The Dakelh/Carrier people are part of the vast Athapaskan tribe, which is divided into three areas: Northern, Southern and Central Carrier. Carrier people all speak the same language, however we have 18 different dialects in our region. Carrier nations struggled to communicate with traders, until experienced guides who originated from blended European and Indigenous parentage became conversant in what became known as Chinook. Chinook is a mixture of English, French and Indigenous which eventually evolved into the local vernacular.
Long before the arrival of prospectors during the Cariboo Gold Rush of 1862, the Southern Carrier people lived off the land, occupying the area from Bowron Lakes in the east to the upper Blackwater and Dean Rivers in the west. The Southern Carrier Nation were known among themselves as ‘Uda Ukelh’, meaning ‘people who travel by boat on water early in the morning’.
They travelled by trail or portage to hunt, fish and trade with fur traders. They offered furs, food, fish and hand-sewn tanned leather clothing in exchange for tools, blankets, kettles and guns. Tragically, foreigners brought more than just trade items. In 1862, the introduction of diseases generated devastating epidemics that killed almost one-third of all the Indigenous people in British Columbia. One such epidemic completely wiped out an entire band that resided in the Cariboo Mountains, known as the Bear Lake Band.
The Southern Carrier Nation bands were divided into five separate bodies in the early 1800s. The bands were ‘Ulkatchot-en, Lhoosk’uzt’en, Nazkot’en and Lhtakot’en. The fifth band was Bear Lake band in the east, which we know little about due to the devastating disease that killed all of its members.
Lhtako Dene Nation
Lhtako Dene – ‘Where the three rivers meet’. Referring to the conjuncture of the Quesnel and Fraser rivers and Baker Creek, the Lhtako Band (also known as Red Bluff Band) occupies a region located 5 km south of Quesnel.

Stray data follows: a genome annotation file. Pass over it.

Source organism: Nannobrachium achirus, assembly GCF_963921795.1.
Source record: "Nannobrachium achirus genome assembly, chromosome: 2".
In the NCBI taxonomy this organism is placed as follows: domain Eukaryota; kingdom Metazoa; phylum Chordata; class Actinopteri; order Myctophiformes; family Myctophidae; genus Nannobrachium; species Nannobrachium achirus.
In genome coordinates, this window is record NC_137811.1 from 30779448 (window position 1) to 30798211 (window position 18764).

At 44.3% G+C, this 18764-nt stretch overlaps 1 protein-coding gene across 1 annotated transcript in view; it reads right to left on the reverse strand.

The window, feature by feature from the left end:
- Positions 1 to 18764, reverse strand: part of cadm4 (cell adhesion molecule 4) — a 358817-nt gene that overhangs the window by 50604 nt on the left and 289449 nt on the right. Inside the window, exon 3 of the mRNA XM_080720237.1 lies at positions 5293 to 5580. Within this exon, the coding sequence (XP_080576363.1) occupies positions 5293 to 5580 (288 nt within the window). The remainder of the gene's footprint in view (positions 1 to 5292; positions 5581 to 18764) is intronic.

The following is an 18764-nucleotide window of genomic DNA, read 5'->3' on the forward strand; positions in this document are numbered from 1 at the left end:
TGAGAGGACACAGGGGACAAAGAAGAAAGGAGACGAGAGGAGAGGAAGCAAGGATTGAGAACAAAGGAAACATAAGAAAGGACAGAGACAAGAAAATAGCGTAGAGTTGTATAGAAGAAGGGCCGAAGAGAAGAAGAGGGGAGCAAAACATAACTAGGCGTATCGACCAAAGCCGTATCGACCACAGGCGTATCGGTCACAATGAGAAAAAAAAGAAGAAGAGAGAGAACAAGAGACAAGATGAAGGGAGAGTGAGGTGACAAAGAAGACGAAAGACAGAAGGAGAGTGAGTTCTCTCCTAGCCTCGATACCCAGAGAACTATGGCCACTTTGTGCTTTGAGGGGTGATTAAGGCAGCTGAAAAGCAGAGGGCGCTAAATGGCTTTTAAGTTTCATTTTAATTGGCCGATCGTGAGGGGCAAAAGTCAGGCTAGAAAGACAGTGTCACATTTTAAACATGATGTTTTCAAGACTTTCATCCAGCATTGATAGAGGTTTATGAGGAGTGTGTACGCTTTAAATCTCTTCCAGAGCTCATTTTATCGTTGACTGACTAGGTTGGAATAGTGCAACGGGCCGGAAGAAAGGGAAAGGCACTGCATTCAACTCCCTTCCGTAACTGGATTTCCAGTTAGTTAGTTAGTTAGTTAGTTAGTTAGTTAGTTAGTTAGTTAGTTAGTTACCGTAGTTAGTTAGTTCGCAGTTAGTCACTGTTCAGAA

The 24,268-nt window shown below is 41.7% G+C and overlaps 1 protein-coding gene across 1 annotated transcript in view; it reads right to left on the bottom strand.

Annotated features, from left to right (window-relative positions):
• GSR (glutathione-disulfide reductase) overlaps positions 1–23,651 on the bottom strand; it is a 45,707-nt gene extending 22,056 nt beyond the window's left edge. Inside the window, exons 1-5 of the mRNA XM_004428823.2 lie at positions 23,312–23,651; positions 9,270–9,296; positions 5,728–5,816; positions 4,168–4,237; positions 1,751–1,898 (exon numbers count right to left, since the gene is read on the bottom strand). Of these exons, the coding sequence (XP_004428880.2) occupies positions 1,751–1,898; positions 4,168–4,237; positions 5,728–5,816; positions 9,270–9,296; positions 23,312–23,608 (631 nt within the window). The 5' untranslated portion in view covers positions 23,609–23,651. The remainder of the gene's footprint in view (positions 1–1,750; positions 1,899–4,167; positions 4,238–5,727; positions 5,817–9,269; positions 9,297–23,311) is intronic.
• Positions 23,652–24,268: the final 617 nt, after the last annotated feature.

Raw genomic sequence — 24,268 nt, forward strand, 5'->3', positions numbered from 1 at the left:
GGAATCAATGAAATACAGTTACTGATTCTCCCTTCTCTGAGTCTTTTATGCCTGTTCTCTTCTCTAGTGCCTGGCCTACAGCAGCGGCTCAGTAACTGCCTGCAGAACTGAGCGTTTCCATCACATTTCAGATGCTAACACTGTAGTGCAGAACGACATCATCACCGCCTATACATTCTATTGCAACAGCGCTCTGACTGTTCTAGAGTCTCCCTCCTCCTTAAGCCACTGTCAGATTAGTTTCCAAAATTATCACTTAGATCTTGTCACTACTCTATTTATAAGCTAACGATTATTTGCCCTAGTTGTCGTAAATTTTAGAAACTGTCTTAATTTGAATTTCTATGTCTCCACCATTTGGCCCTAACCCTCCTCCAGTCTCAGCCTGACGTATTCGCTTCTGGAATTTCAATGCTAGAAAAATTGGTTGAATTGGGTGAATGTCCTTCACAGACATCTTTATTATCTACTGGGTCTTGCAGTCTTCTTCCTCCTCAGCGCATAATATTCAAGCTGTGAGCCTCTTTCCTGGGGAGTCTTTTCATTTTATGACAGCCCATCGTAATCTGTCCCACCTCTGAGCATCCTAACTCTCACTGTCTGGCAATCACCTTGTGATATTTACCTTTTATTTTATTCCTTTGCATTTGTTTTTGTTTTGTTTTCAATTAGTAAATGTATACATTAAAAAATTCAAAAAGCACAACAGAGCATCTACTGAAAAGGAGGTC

Ulkatcho First Nation
Ulkatcho – ‘People of the fat of the land’. This band occupied the upper Blackwater river, the upper Dean river, the Gatcho and the Qualcho Lakes region. Today, they occupy a region known as Anahim Lake located 350 km west of Williams Lake with 720 members living on reserve and 200 living off reserve lands.
Lhoosk'uz Dene Nation
Lhoosk’uz – ‘Rocky mountain white fish place’. Located in the traditional region of their ancestors known as ‘Uskai Talbun Tl’at – ‘Blood flows into the bay of the lake’.
Nazko First Nation
Nazko – ‘The river flowing from the south’. Today Nazko First Nation is a community of 407 members of Southern Carrier ancestry. Inhabiting three reserves, Baezaeko, Bunchek and Chuntezn’ai located approximately 120 km west of Quesnel.
The traditional territory of the Tsilhqot’in (Chilcotin) is between the Fraser River and the Coast Mountains in west-central British Columbia. The Tsilhqot’in language is part of the Dene language and is widely spoken among the Indigenous population.
Tsilhqot’in families traditionally moved throughout the land hunting, fishing and gathering roots and berries. During the late summer, they gathered along the rivers to fish the salmon runs. During the winter, they moved to sheltered locations near lakes suitable for ice fishing.
1864, five Tsilhqot’in Chiefs were ambushed, held captive, tried and hung for the murder of members of a survey party. In 2018, as an important symbol of the Canadian Government’s commitment to reconciliation, the Tsilhqot’in Chiefs were exonerated. Prime Minister Justin Trudeau acknowledged they were leaders of a nation, acting in accordance with their laws and traditions and were wrongfully executed.
A memorial near the Riverfront Trail marks their gravesite.
In 1989, the Tsilhqot’in National Government was established, representing six First Nations communities, including ?Esdilagh First Nation near Quesnel.
?Esdilagh First Nation
?Esdilagh – ‘Where the land meets the water.’ Located along the Fraser River between Williams Lake and Quesnel. ?Esdilagh, also known as the Alexendria Band, has 204 registered community members.
Local First Nations Events
There are various annual events in the community to celebrate local First Nations culture:
National indigenous peoples Day